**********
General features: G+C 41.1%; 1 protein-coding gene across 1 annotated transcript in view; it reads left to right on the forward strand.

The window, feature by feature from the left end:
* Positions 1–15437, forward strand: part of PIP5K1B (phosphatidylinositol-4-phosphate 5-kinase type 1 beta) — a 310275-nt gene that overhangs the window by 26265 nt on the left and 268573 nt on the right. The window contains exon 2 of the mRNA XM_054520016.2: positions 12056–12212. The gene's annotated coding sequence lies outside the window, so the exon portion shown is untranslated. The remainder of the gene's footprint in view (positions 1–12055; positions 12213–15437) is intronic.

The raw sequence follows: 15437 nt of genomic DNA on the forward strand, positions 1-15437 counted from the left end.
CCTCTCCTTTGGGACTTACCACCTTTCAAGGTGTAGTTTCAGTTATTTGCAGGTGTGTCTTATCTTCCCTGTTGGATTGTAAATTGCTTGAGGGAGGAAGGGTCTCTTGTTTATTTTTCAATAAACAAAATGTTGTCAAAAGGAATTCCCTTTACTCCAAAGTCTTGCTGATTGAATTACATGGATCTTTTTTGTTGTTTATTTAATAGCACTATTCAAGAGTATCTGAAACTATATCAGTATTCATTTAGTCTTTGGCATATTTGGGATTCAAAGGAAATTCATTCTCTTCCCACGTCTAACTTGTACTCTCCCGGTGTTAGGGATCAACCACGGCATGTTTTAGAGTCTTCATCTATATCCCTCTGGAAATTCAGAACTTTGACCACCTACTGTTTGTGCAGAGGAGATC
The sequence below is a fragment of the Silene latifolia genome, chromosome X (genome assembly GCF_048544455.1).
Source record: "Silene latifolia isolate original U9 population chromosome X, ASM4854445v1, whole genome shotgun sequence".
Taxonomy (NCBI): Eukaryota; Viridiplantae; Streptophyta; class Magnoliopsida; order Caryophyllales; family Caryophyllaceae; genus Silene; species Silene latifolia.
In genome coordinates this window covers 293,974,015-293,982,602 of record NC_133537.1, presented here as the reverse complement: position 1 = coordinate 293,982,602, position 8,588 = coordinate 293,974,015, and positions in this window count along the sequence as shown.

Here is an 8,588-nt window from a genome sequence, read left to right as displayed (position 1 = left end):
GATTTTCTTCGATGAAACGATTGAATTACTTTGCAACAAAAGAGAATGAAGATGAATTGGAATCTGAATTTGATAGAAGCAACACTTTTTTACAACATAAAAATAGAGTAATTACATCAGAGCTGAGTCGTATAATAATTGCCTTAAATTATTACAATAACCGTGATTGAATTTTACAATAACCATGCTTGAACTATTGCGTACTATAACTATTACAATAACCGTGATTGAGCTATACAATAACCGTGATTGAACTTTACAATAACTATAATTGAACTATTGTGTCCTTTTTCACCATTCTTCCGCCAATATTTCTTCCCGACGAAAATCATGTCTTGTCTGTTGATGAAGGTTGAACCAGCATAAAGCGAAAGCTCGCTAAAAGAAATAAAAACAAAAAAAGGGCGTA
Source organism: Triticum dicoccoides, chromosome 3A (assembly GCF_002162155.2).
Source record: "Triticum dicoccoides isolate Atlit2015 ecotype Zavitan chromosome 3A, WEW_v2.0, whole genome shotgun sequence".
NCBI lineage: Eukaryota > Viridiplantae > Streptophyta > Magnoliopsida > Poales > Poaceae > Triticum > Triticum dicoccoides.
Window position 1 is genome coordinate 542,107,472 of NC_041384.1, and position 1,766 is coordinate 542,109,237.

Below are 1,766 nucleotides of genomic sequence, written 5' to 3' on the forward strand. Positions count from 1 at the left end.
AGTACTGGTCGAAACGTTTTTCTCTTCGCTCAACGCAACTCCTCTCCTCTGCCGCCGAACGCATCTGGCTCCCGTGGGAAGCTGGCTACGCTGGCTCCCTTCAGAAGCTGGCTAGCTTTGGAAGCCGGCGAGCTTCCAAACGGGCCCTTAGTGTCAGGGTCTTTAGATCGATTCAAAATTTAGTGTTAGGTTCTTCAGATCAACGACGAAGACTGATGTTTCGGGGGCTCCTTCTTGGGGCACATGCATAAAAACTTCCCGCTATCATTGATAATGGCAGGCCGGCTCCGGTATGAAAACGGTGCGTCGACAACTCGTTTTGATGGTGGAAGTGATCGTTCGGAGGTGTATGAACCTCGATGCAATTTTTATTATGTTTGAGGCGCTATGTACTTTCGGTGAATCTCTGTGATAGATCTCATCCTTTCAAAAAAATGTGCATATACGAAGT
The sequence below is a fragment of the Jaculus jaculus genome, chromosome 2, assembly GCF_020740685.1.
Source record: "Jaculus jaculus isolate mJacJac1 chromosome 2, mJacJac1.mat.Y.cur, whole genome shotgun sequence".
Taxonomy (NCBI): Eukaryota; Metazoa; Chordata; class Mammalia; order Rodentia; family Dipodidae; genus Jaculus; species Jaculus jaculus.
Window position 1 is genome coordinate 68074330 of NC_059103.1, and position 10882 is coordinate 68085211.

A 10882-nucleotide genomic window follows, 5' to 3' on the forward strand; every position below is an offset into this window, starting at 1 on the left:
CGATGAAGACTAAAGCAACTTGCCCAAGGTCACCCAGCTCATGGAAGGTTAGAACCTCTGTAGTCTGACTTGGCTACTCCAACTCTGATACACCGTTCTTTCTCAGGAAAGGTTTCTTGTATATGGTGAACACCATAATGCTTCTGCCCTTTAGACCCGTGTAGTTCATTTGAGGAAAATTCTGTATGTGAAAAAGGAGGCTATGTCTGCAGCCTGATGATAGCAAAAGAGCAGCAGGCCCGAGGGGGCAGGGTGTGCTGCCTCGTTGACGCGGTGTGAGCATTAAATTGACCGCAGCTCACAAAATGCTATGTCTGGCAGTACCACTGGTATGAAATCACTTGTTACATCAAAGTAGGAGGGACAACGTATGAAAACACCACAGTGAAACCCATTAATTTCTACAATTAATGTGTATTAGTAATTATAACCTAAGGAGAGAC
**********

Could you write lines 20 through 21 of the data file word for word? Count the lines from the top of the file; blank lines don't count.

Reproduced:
Taxonomy (NCBI): Eukaryota; Metazoa; Chordata; class Mammalia; order Rodentia; family Dipodidae; genus Jaculus; species Jaculus jaculus.
Window position 1 is genome coordinate 68074330 of NC_059103.1, and position 10882 is coordinate 68085211.